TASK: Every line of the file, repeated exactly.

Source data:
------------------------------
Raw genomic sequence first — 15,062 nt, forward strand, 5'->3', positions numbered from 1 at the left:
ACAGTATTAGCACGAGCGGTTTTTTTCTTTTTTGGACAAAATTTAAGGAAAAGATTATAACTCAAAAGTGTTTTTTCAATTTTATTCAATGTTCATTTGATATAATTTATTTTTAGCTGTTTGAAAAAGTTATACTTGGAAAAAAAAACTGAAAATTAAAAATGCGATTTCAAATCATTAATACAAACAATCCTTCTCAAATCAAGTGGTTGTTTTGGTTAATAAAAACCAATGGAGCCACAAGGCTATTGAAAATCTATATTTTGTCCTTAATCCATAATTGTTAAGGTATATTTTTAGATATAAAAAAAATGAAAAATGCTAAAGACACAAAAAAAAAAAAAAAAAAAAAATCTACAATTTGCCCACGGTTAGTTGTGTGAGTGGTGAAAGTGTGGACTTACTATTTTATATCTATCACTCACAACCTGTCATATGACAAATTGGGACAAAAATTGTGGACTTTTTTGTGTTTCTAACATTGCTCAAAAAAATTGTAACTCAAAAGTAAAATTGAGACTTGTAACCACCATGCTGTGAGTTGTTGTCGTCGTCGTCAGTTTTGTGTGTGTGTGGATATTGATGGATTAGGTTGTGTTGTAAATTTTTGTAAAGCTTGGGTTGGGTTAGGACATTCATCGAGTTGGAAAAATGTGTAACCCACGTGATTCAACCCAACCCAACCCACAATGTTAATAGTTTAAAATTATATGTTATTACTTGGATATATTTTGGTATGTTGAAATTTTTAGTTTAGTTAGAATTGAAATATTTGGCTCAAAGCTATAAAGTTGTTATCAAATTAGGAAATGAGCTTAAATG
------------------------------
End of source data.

Raw genomic sequence first — 15,062 nt, forward strand, 5'->3', positions numbered from 1 at the left:
ACAGTATTAGCACGAGCGGTTTTTTTCTTTTTTGGACAAAATTTAAGGAAAAGATTATAACTCAAAAGTGTTTTTTCAATTTTATTCAATGTTCATTTGATATAATTTATTTTTAGCTGTTTGAAAAAGTTATACTTGGAAAAAAAAACTGAAAATTAAAAATGCGATTTCAAATCATTAATACAAACAATCCTTCTCAAATCAAGTGGTTGTTTTGGTTAATAAAAACCAATGGAGCCACAAGGCTATTGAAAATCTATATTTTGTCCTTAATCCATAATTGTTAAGGTATATTTTTAGATATAAAAAAAATGAAAAATGCTAAAGACACAAAAAAAAAAAAAAAAAAAAAATCTACAATTTGCCCACGGTTAGTTGTGTGAGTGGTGAAAGTGTGGACTTACTATTTTATATCTATCACTCACAACCTGTCATATGACAAATTGGGACAAAAATTGTGGACTTTTTTGTGTTTCTAACATTGCTCAAAAAAATTGTAACTCAAAAGTAAAATTGAGACTTGTAACCACCATGCTGTGAGTTGTTGTCGTCGTCGTCAGTTTTGTGTGTGTGTGGATATTGATGGATTAGGTTGTGTTGTAAATTTTTGTAAAGCTTGGGTTGGGTTAGGACATTCATCGAGTTGGAAAAATGTGTAACCCACGTGATTCAACCCAACCCAACCCACAATGTTAATAGTTTAAAATTATATGTTATTACTTGGATATATTTTGGTATGTTGAAATTTTTAGTTTAGTTAGAATTGAAATATTTGGCTCAAAGCTATAAAGTTGTTATCAAATTAGGAAATGAGCTTAAATG